A technical vulnerability has led to “unauthorized access” to personal data within Johnson & Johnson’s Janssen CarePath patient assistance program, as reported by IBM on Wednesday.
Following an internal investigation, IBM has been unable to ascertain the extent of the breach, including how many accounts were affected or precisely which information may have been compromised. In response to this incident, IBM is taking proactive steps and reaching out to all Janssen CarePath customers “out of an abundance of caution,” according to a statement from the technology giant.
The Janssen CarePath program, designed to assist patients, helped over 1.16 million patients in the United States access medications in 2022 alone. This free initiative aids patients by guiding them through health insurance processes, offering information to initiate and maintain treatment, and providing options to manage out-of-pocket expenses.
According to IBM’s account of the situation, Johnson & Johnson initially became aware of a technical vulnerability in the Janssen CarePath system. Once notified, IBM, the service’s manager, took swift action to rectify the issue.
IBM’s investigation has determined that there was indeed “unauthorized access to personal information in the database” on August 2nd. The compromised data may include individuals’ names, contact details, dates of birth, health insurance information, as well as information related to medications and associated health conditions. However, sensitive data such as Social Security numbers and bank account information were not stored in the affected database.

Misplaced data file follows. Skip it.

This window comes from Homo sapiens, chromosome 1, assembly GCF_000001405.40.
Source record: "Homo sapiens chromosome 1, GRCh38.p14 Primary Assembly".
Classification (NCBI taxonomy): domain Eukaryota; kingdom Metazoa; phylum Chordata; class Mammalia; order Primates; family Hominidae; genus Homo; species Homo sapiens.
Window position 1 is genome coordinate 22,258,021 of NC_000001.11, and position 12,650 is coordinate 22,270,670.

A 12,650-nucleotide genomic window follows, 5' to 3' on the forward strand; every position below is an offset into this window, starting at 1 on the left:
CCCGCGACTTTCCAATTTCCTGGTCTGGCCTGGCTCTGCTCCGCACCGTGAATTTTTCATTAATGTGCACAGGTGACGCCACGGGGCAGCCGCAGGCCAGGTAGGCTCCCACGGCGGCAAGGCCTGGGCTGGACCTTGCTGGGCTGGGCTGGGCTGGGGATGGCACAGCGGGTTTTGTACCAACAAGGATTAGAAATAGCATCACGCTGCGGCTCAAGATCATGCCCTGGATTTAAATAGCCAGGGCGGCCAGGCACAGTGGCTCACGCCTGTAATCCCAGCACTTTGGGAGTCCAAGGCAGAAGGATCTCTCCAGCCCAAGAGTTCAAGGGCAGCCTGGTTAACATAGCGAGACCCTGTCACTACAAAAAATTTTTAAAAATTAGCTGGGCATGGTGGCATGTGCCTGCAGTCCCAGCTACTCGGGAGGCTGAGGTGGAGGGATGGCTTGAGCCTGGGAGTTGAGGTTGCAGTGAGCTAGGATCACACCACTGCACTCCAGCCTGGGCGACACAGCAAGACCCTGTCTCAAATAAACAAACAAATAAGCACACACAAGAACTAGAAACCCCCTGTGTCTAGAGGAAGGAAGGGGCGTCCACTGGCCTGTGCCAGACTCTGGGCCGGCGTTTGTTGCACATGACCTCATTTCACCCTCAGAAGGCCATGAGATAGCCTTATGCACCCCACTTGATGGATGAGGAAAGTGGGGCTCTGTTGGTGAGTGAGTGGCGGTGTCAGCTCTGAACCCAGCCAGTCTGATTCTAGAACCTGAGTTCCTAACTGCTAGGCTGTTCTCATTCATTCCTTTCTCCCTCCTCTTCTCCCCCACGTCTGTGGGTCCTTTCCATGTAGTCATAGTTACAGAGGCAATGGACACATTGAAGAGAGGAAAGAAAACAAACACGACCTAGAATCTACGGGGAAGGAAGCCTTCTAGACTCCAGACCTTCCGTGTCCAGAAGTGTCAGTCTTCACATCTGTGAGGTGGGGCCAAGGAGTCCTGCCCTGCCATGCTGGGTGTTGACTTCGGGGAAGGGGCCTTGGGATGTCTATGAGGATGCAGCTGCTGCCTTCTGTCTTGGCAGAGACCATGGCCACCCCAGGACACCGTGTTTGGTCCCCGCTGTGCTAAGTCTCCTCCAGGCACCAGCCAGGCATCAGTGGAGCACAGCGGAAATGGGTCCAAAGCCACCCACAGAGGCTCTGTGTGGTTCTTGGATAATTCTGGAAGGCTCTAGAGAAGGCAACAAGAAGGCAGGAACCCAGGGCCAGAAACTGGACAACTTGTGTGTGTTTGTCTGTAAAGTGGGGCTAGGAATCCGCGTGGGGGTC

As a precautionary measure, IBM is offering one year of credit monitoring services to patients enrolled in Janssen CarePath. It’s important to note that any data breach involving personal information remains a permanent concern.
When asked for additional information, a Janssen spokesperson declined to comment further, while an IBM media representative indicated that the company does not anticipate providing more details beyond the initial announcement.
It remains uncertain whether other pharmaceutical companies also rely on IBM to manage their patient assistance programs or if similar incidents have occurred in the industry. This incident is not the first instance of private patient data exposure within the biopharmaceutical sector in recent years. In 2021, records from AstraZeneca’s internal server were inadvertently made accessible on the developer platform GitHub, potentially exposing patient data, including those enrolled in the AZ&Me drug savings program.
Moreover, biopharmaceutical companies have increasingly become targets of cyberattacks. For instance, Japanese pharmaceutical company Eisai experienced a ransomware attack in June, while Sun Pharma disclosed an IT security breach in March, necessitating the isolation of affected systems. These incidents highlight the growing importance of cybersecurity and data protection in the healthcare and pharmaceutical sectors.